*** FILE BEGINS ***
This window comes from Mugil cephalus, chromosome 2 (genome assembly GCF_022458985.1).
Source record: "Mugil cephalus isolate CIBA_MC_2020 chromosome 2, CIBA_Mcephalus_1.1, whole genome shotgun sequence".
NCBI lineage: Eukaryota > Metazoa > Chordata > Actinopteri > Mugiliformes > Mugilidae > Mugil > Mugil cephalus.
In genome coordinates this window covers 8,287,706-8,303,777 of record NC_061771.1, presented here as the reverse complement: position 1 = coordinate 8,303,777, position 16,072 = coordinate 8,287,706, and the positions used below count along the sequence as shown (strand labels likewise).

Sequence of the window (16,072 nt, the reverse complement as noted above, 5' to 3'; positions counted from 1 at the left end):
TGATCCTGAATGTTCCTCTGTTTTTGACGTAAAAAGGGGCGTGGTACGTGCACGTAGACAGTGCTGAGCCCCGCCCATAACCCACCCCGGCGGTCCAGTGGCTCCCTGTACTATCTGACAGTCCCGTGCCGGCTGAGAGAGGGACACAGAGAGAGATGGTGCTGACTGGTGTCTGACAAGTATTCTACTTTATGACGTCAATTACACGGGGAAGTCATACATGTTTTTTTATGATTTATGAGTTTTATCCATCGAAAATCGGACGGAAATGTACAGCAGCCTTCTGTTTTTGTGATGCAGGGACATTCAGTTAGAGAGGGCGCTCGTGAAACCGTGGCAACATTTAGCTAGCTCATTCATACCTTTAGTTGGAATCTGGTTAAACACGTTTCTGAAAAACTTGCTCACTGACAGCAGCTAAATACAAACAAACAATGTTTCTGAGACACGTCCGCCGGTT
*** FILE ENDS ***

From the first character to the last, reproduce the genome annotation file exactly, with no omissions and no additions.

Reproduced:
This window comes from Mugil cephalus, chromosome 2 (genome assembly GCF_022458985.1).
Source record: "Mugil cephalus isolate CIBA_MC_2020 chromosome 2, CIBA_Mcephalus_1.1, whole genome shotgun sequence".
NCBI lineage: Eukaryota > Metazoa > Chordata > Actinopteri > Mugiliformes > Mugilidae > Mugil > Mugil cephalus.
In genome coordinates this window covers 8,287,706-8,303,777 of record NC_061771.1, presented here as the reverse complement: position 1 = coordinate 8,303,777, position 16,072 = coordinate 8,287,706, and the positions used below count along the sequence as shown (strand labels likewise).

Sequence of the window (16,072 nt, the reverse complement as noted above, 5' to 3'; positions counted from 1 at the left end):
TGATCCTGAATGTTCCTCTGTTTTTGACGTAAAAAGGGGCGTGGTACGTGCACGTAGACAGTGCTGAGCCCCGCCCATAACCCACCCCGGCGGTCCAGTGGCTCCCTGTACTATCTGACAGTCCCGTGCCGGCTGAGAGAGGGACACAGAGAGAGATGGTGCTGACTGGTGTCTGACAAGTATTCTACTTTATGACGTCAATTACACGGGGAAGTCATACATGTTTTTTTATGATTTATGAGTTTTATCCATCGAAAATCGGACGGAAATGTACAGCAGCCTTCTGTTTTTGTGATGCAGGGACATTCAGTTAGAGAGGGCGCTCGTGAAACCGTGGCAACATTTAGCTAGCTCATTCATACCTTTAGTTGGAATCTGGTTAAACACGTTTCTGAAAAACTTGCTCACTGACAGCAGCTAAATACAAACAAACAATGTTTCTGAGACACGTCCGCCGGTT